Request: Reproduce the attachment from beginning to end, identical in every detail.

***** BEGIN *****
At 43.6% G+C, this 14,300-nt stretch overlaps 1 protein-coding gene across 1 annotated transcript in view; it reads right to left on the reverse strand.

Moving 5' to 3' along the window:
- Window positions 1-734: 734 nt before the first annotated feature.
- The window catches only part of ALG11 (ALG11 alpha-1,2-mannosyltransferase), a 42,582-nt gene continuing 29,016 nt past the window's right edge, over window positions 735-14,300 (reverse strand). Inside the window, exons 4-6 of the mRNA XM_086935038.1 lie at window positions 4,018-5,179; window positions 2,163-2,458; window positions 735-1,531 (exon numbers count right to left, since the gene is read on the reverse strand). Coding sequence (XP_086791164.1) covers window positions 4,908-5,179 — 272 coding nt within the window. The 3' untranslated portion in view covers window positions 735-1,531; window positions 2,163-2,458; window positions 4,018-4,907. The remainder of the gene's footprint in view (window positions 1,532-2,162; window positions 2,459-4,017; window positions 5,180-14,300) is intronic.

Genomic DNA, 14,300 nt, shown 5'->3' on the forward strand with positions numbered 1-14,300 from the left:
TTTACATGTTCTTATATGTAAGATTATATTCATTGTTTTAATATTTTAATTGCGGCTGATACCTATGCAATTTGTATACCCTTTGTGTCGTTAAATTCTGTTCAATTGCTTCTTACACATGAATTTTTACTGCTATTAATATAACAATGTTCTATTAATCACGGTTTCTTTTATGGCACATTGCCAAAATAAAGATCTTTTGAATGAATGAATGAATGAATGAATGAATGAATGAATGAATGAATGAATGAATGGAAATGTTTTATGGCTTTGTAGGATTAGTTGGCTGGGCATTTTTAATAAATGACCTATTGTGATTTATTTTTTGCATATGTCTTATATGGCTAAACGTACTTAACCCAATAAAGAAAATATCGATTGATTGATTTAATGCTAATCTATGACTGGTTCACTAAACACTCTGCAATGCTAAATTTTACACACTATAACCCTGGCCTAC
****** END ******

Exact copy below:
At 43.6% G+C, this 14,300-nt stretch overlaps 1 protein-coding gene across 1 annotated transcript in view; it reads right to left on the reverse strand.

Moving 5' to 3' along the window:
- Window positions 1-734: 734 nt before the first annotated feature.
- The window catches only part of ALG11 (ALG11 alpha-1,2-mannosyltransferase), a 42,582-nt gene continuing 29,016 nt past the window's right edge, over window positions 735-14,300 (reverse strand). Inside the window, exons 4-6 of the mRNA XM_086935038.1 lie at window positions 4,018-5,179; window positions 2,163-2,458; window positions 735-1,531 (exon numbers count right to left, since the gene is read on the reverse strand). Coding sequence (XP_086791164.1) covers window positions 4,908-5,179 — 272 coding nt within the window. The 3' untranslated portion in view covers window positions 735-1,531; window positions 2,163-2,458; window positions 4,018-4,907. The remainder of the gene's footprint in view (window positions 1,532-2,162; window positions 2,459-4,017; window positions 5,180-14,300) is intronic.

Genomic DNA, 14,300 nt, shown 5'->3' on the forward strand with positions numbered 1-14,300 from the left:
TTTACATGTTCTTATATGTAAGATTATATTCATTGTTTTAATATTTTAATTGCGGCTGATACCTATGCAATTTGTATACCCTTTGTGTCGTTAAATTCTGTTCAATTGCTTCTTACACATGAATTTTTACTGCTATTAATATAACAATGTTCTATTAATCACGGTTTCTTTTATGGCACATTGCCAAAATAAAGATCTTTTGAATGAATGAATGAATGAATGAATGAATGAATGAATGAATGAATGAATGAATGGAAATGTTTTATGGCTTTGTAGGATTAGTTGGCTGGGCATTTTTAATAAATGACCTATTGTGATTTATTTTTTGCATATGTCTTATATGGCTAAACGTACTTAACCCAATAAAGAAAATATCGATTGATTGATTTAATGCTAATCTATGACTGGTTCACTAAACACTCTGCAATGCTAAATTTTACACACTATAACCCTGGCCTAC